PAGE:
A story in InformationWeek is the first official news report offering some of the details behind a hearing that has been rushed onto Massachusetts' state Senate's docket regarding a recent decision by the Commonwealth's Information Technology Department (ITD) to standardize on the OpenDocument Format (ODF) for the creation, storage, editing, and retrieval of public documents. The state Senate is only in session for another two weeks which is why the hearing, currently scheduled for Oct 31, was rushed onto the docket so suddenly.
The InformationWeek story documents the political context to the current events, characterizing the ODF decision as a battleground between the state's Republican administration and two key Democrats: Senator Marc Pacheco and Secretary of State William Galvin. Pacheco chairs the state's Post Audit and Oversight Committee -- the committee that's holding this coming Monday's hearing. Six of the committee's seven members are Democrats and the seventh, Senator Robert Hedlund, is a Republican.
Although the ITD is an administrative department whose decisions are typically not subject to legislator input, the state's lawmakers obviously have the authority to investigate potential ethical violations that could impact the Commonwealth's procurement processes. Microsoft has alleged that the process that led to the ODF decision involved irregularities that gave ODF an unfair advantage over the Redmond-based company's competing file formats (see Microsoft: We were railroaded in Massachusetts on ODF).
In describing how both men oppose the ODF decision, the InformationWeek story says, "Generally, the two Democrats argue that the OpenDocument approach will unfairly block Microsoft from much of the state’s electronic documents business..." The story however does not consider how Microsoft would not be blocked if the company decided to support ODF much the same way it has historically supported other non-Microsoft file formats including those of Corel's (eg: the Wordperfect word processor), Lotus (eg: the 1-2-3 spreadsheet program), HTML (the World Wide Web Consortium's standard markup language for Web pages), and more recently, Adobe's Portable Document Format (PDF). Yesterday, in responding to an inquiry by my colleague Dan Farber, Microsoft CTO Ray Ozzie cited support issues rather than a matter of principle as the reason that Microsoft has so far decided not to support ODF.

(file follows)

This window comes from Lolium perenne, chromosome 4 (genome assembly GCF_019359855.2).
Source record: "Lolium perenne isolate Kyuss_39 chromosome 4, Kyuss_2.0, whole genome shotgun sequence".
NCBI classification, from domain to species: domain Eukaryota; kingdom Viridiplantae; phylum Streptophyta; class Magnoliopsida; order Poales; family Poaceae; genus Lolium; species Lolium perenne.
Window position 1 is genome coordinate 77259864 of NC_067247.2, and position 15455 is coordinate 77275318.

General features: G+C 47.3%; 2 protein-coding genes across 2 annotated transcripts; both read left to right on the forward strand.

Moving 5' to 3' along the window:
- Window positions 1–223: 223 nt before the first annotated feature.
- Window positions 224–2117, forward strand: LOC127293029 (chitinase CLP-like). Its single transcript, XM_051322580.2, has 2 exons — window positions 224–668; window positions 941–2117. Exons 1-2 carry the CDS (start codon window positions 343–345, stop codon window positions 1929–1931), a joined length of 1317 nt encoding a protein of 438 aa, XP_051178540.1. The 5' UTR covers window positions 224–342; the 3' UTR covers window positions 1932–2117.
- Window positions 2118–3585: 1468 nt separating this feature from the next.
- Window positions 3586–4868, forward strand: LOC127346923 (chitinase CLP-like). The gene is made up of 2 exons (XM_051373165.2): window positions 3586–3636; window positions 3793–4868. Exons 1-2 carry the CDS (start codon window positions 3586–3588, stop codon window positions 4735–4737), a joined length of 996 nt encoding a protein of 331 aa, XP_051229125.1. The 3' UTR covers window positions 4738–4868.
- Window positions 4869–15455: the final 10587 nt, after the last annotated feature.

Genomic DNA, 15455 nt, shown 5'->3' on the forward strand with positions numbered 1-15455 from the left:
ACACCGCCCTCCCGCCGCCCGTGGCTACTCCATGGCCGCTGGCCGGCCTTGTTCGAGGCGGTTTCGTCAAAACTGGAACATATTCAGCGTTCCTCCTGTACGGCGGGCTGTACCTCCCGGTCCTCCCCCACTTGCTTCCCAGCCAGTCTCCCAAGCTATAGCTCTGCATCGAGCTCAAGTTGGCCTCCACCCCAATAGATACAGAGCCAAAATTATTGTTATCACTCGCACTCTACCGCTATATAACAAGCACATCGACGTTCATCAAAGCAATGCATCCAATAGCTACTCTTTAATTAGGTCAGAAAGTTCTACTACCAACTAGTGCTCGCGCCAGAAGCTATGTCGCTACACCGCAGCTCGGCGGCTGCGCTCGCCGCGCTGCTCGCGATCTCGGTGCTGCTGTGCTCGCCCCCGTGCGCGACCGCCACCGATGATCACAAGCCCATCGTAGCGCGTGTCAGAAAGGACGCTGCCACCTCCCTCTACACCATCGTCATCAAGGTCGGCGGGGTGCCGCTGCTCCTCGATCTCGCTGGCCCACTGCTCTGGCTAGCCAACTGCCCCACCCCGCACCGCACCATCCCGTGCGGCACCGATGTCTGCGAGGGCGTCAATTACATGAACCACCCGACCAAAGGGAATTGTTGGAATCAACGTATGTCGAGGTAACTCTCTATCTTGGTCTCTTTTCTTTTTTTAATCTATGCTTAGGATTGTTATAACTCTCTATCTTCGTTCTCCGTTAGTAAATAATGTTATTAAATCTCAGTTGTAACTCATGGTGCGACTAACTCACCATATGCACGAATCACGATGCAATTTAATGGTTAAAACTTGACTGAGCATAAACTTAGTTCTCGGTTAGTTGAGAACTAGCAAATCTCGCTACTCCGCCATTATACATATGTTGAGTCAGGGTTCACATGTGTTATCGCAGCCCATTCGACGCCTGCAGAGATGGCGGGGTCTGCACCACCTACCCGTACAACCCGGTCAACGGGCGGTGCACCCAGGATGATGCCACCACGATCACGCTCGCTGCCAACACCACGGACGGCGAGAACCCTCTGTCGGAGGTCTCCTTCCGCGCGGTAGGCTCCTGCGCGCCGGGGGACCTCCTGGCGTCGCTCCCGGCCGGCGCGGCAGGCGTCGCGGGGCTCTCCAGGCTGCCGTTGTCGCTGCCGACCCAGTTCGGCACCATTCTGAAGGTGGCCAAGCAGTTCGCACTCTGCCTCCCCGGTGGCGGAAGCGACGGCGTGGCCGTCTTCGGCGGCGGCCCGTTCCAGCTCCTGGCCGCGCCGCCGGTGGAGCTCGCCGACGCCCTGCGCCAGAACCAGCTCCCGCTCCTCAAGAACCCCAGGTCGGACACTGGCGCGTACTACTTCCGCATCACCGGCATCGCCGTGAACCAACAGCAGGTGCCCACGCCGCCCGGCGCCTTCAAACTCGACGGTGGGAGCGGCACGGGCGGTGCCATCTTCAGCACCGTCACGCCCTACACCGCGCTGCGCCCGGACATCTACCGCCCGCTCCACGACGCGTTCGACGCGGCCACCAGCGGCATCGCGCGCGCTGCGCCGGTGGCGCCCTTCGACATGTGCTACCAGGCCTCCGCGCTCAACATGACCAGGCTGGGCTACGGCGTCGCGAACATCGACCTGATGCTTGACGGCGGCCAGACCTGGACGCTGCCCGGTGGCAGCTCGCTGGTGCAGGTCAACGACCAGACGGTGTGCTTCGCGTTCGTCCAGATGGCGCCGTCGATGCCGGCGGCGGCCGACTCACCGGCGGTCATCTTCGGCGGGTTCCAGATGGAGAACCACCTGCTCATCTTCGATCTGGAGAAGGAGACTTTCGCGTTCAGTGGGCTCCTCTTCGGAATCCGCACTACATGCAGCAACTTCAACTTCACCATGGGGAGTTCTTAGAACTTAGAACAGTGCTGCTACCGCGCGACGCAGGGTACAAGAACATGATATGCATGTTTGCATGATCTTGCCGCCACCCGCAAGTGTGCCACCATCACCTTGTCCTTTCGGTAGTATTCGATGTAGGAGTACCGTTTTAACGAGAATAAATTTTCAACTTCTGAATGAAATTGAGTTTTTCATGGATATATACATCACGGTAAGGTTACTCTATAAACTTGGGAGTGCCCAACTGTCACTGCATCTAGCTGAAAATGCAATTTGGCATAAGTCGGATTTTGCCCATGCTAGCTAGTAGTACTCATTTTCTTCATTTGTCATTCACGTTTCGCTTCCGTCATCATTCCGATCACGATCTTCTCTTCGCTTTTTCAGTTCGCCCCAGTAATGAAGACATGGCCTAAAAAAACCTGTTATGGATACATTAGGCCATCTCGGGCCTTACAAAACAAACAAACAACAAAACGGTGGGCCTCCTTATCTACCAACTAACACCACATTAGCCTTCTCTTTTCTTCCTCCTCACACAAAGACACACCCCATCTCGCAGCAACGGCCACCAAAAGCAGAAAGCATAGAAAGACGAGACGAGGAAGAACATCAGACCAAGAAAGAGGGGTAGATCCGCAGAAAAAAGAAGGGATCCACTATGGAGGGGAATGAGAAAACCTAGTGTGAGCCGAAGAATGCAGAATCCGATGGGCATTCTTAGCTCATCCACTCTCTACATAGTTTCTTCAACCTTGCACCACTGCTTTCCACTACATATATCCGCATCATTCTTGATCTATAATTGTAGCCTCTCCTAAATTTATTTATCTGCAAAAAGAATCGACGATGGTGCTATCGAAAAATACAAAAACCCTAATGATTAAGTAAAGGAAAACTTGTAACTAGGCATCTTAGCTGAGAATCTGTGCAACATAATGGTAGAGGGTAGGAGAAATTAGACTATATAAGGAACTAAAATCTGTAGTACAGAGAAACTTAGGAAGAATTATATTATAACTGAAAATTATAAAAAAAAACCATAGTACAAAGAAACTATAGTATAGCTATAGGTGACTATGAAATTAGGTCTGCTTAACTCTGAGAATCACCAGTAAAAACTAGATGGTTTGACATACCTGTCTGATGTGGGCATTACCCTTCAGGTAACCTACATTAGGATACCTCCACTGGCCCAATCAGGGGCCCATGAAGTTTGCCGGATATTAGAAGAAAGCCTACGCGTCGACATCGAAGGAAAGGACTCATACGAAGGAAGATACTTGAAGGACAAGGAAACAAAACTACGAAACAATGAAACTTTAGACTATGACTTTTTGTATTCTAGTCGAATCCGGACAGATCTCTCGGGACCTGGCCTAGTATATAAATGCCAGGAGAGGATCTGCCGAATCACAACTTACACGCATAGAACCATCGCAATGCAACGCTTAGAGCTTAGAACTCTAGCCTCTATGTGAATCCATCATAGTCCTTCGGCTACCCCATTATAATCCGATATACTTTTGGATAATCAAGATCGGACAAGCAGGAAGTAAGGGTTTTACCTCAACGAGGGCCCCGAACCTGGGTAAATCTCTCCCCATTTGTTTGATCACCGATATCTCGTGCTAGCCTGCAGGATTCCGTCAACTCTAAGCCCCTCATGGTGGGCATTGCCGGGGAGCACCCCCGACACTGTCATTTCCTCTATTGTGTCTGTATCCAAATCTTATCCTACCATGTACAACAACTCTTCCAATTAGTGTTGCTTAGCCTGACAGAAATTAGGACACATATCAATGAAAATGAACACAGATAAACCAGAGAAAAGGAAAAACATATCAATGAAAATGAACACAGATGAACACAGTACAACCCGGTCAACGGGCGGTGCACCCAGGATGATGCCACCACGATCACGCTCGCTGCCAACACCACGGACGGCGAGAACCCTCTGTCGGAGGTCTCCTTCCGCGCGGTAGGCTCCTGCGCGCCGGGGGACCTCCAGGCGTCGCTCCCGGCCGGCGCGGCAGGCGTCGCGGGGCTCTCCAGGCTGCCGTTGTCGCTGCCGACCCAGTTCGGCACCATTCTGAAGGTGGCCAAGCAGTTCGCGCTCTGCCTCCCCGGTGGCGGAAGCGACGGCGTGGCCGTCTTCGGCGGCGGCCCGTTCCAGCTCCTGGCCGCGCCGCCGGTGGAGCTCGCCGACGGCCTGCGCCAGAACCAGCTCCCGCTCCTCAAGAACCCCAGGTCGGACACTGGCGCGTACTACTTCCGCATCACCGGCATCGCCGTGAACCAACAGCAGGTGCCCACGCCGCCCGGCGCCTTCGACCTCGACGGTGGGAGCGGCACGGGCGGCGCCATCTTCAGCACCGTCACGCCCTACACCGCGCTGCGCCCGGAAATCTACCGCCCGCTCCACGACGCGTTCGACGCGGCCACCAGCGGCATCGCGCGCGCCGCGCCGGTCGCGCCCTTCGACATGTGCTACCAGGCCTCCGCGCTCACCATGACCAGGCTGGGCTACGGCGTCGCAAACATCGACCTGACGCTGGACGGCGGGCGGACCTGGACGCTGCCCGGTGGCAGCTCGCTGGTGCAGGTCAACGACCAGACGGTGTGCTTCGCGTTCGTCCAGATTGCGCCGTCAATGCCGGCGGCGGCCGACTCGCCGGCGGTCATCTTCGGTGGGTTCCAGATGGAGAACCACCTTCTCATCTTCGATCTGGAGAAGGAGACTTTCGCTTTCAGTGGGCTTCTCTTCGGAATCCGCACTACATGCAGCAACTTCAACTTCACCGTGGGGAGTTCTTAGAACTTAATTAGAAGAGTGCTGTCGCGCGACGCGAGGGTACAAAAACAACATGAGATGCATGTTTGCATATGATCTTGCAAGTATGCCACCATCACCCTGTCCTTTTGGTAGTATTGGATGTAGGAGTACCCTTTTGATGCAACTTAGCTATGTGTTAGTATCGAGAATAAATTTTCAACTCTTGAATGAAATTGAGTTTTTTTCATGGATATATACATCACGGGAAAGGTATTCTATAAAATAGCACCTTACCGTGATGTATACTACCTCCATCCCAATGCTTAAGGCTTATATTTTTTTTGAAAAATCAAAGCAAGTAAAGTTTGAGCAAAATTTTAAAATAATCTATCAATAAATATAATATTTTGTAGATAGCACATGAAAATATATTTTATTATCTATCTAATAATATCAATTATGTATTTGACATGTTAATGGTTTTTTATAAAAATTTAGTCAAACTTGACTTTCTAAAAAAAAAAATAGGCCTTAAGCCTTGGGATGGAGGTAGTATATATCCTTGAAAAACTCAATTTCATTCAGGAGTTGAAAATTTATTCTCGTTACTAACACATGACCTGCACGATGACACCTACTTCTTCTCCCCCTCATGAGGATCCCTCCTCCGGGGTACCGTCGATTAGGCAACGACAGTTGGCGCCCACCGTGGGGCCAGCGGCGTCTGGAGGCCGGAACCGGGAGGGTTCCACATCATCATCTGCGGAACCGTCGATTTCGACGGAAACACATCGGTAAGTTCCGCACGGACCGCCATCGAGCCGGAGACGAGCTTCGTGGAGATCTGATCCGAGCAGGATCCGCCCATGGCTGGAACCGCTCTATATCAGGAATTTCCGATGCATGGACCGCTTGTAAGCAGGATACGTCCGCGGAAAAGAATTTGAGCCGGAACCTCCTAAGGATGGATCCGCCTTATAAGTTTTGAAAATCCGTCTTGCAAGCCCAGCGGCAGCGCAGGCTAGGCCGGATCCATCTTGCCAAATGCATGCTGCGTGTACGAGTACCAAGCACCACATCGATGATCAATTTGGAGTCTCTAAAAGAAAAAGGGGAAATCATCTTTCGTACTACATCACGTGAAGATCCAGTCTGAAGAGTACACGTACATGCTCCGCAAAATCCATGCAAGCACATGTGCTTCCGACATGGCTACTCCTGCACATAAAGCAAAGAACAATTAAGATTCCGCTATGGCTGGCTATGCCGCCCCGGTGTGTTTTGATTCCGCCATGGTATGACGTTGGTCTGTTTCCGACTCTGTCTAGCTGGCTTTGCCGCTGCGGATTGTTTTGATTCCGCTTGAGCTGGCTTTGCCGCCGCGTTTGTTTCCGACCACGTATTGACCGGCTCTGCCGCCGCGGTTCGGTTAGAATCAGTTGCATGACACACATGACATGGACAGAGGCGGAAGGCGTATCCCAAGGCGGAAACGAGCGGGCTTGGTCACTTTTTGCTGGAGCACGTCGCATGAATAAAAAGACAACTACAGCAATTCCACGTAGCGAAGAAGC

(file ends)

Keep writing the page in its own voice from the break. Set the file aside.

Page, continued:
Should the Commonwealth's legislators overturn the ODF decision, it's still unclear what the ramifications might be on the global stage where dozens if not hundreds of governments, organizations, and companies have been keeping close watch on the course of events in Massachusetts. Microsoft, by its own admission during a semi-public meeting in September, was in contact with the state's Senators prior to the file format policy's final ratification. To what extent that or any subsequent contact had anything to do with this coming Monday's hearings is not known.
However, whereas such political avenues with US-based governments are routinely available to influential companies with domestic interests, the same cannot be said for American companies looking to influence decisions beyond US borders. According to a recent report by IDG's News Service, the New Partnership for African Development (NEPAD) recently urged African Nations to embrace open source. NEPAD is backed by multiple African nations and is responsible for coming up with an economic framework that, amongst other goals, is designed to "halt the marginalization of Africa in the globalization process." Should the African countries that embrace NEPAD's vision heed the organization's advice, the result could be far more devastating to Microsoft than the outcome of any single state's decision in the US.